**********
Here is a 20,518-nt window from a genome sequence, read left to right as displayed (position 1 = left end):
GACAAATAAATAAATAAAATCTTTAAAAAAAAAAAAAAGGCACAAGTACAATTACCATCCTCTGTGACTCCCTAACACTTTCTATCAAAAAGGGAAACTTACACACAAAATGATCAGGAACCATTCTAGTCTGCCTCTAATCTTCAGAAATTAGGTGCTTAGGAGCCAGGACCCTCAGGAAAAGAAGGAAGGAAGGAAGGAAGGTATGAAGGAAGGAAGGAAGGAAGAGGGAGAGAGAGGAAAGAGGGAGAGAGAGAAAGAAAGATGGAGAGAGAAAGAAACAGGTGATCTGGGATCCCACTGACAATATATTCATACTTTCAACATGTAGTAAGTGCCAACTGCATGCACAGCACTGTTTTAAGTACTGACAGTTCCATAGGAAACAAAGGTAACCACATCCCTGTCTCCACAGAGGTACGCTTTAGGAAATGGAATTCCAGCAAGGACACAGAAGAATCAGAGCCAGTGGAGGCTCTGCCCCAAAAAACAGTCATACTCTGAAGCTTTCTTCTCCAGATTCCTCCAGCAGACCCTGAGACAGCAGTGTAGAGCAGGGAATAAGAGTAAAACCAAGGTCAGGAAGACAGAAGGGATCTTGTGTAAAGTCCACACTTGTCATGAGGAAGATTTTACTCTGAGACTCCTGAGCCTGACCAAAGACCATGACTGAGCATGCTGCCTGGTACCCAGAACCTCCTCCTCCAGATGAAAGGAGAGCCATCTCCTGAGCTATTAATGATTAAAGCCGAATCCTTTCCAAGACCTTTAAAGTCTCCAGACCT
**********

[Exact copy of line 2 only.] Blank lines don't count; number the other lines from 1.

GACAAATAAATAAATAAAATCTTTAAAAAAAAAAAAAAGGCACAAGTACAATTACCATCCTCTGTGACTCCCTAACACTTTCTATCAAAAAGGGAAACTTACACACAAAATGATCAGGAACCATTCTAGTCTGCCTCTAATCTTCAGAAATTAGGTGCTTAGGAGCCAGGACCCTCAGGAAAAGAAGGAAGGAAGGAAGGAAGGTATGAAGGAAGGAAGGAAGGAAGAGGGAGAGAGAGGAAAGAGGGAGAGAGAGAAAGAAAGATGGAGAGAGAAAGAAACAGGTGATCTGGGATCCCACTGACAATATATTCATACTTTCAACATGTAGTAAGTGCCAACTGCATGCACAGCACTGTTTTAAGTACTGACAGTTCCATAGGAAACAAAGGTAACCACATCCCTGTCTCCACAGAGGTACGCTTTAGGAAATGGAATTCCAGCAAGGACACAGAAGAATCAGAGCCAGTGGAGGCTCTGCCCCAAAAAACAGTCATACTCTGAAGCTTTCTTCTCCAGATTCCTCCAGCAGACCCTGAGACAGCAGTGTAGAGCAGGGAATAAGAGTAAAACCAAGGTCAGGAAGACAGAAGGGATCTTGTGTAAAGTCCACACTTGTCATGAGGAAGATTTTACTCTGAGACTCCTGAGCCTGACCAAAGACCATGACTGAGCATGCTGCCTGGTACCCAGAACCTCCTCCTCCAGATGAAAGGAGAGCCATCTCCTGAGCTATTAATGATTAAAGCCGAATCCTTTCCAAGACCTTTAAAGTCTCCAGACCT